Multi-agency Risk Management Meetings (RMM) take place weekly in each of the Children’s Social Care areas. Jointly chaired by Children’s Services and Family Services, the RMM provide a multi-agency forum with responsibility for assessing and reducing the risk of exploitation for children. These meetings will also include representatives from Surrey Police, Education and Health and any other agencies appropriate to the children being discussed.
Each week, the RMM will consider new referrals with a view to agreeing a Safety Plan for the child.
The RMM will allocate a lead agency with responsibilities for the implementation of an agreed Safety Plan. The RMM will review and assess the effectiveness of each Safety Plan and adapt interventions in accordance with changing risk/circumstances.
Practitioners should be aware that children who are Looked After by the Local Authority can be particularly vulnerable to becoming involved in gangs and being criminally exploited. There may be a need to review their Care Plan in light of the assessment and to provide additional support.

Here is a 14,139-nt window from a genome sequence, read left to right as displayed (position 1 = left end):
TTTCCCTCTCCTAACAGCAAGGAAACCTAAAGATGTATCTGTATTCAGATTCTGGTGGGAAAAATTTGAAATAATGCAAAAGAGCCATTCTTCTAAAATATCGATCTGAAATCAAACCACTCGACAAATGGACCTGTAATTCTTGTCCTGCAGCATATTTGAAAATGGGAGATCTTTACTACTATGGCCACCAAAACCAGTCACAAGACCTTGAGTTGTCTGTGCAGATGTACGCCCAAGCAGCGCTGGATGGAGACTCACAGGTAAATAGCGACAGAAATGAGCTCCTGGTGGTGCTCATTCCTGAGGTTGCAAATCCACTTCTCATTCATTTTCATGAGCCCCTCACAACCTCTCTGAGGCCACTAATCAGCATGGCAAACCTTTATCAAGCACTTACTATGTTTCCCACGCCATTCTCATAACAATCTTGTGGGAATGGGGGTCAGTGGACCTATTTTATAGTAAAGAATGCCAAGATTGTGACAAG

Children are often be in fear of ending their contact with the gang because it might leave them vulnerable to reprisals from those former gang members and rival gang members who may see the young person as without protection.
If there is a possible "threat to life", the Police may consider it appropriate to issue Osman Warning (Police issue an "Osman warning" letter when there is intelligence of a threat to someone's life, but not enough evidence to justify the police arresting the possible offender). In these circumstances this should trigger an automatic referral by the Police to Children's Social Care, the initiation of a Strategy Discussion and consideration of the need for immediate safeguarding action, unless to do so would place the child at greater risk.
Schools affected by gang issues and potential or actual serious youth violence will need to work in partnership with the police, Family Services and children's social care.
Community groups / third sector agencies can be well placed to know the profile and location of local gang activity and potential or actual serious youth violence through their community links.
"Gang injunctions offer local partners a way to intervene and to engage a young person aged 14-17 with positive activities, with the aim of preventing further involvement in gangs, violence and/or gang-related drug dealing activity". (Home Office, June 2015)